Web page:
J Am Acad Orthop Surg 2013;21: 190-192 by David S. Jevsevar, MD, MBA
You have an orthopaedic implant (for example, joint arthroplasty, metal plates or rods) from a previous orthopaedic surgery. A potential complication of these implants is bacterial infection, which occurs in approximately 1% to 3% of patients. These infections require additional surgery as well as antibiotic usage for an extended period of time. Most infections occur around the time of the procedure (within 1 year), but some have occurred much later.
In theory, late implant infections are caused by the spread of the bacteria from the bloodstream to the implant. Unfortunately, there is no clear scientific evidence to support this theory. We know that many patients with orthopaedic implants frequently have bacteria in their blood that does not spread to their implants.
Dental procedures have long been considered a potential cause of implant infections even after the initial orthopaedic postoperative period. This is because dental procedures can introduce bacteria from the mouth into the bloodstream. However, this fact should be considered in the context that eating and performing oral hygiene at home may also introduce oral bacteria into the blood.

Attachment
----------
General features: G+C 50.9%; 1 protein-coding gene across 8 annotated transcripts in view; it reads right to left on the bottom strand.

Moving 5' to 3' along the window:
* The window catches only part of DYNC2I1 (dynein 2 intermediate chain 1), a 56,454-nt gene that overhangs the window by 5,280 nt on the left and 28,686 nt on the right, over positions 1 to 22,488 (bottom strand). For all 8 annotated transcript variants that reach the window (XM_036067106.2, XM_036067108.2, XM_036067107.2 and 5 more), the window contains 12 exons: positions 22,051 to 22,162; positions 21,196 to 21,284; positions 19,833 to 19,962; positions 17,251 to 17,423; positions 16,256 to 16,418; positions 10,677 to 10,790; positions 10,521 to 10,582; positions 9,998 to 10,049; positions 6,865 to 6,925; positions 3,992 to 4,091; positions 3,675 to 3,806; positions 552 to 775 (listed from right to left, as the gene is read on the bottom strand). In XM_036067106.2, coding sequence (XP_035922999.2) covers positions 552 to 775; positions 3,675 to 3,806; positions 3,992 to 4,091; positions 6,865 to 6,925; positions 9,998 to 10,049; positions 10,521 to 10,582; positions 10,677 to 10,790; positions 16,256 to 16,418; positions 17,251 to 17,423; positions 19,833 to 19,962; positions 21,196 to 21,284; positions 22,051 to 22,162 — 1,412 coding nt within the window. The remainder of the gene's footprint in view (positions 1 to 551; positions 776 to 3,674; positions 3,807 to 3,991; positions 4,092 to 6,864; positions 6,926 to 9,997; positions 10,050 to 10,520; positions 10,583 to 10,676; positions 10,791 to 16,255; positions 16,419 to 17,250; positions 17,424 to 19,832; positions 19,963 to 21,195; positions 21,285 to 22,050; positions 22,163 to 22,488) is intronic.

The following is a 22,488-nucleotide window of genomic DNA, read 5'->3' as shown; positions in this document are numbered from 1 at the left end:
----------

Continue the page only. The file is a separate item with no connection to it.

Traditionally, antibiotics have been provided before dental procedures in patients with orthopaedic implants to minimize the bacteria that get into the blood. Best evidence, however, does not show that antibiotics provided before oral care help prevent infections of orthopaedic implants. The routine use of antibiotics in this manner has potential side effects, such as increased bacterial resistance, allergic reactions, and diarrhea, and may even cause death.
Patients who have compromised immune systems might be at greater risk for implant infections. Diabetes, rheumatoid arthritis, cancer, chemotherapy, and chronic steroid use are examples that suggest the presence of immunosuppression.
Please discuss your potential for immunosuppression with your physician or dentist. Patients who are immune-compromised might wish to consider antibiotics before dental procedures because of their greater risk for infection. Decisions with regard to antibiotic premedication should be made by patients, dentists, and physicians in a context of open communication and informed consent. See Figure 1, the Doctor-Patient Shared Decision Making Tool.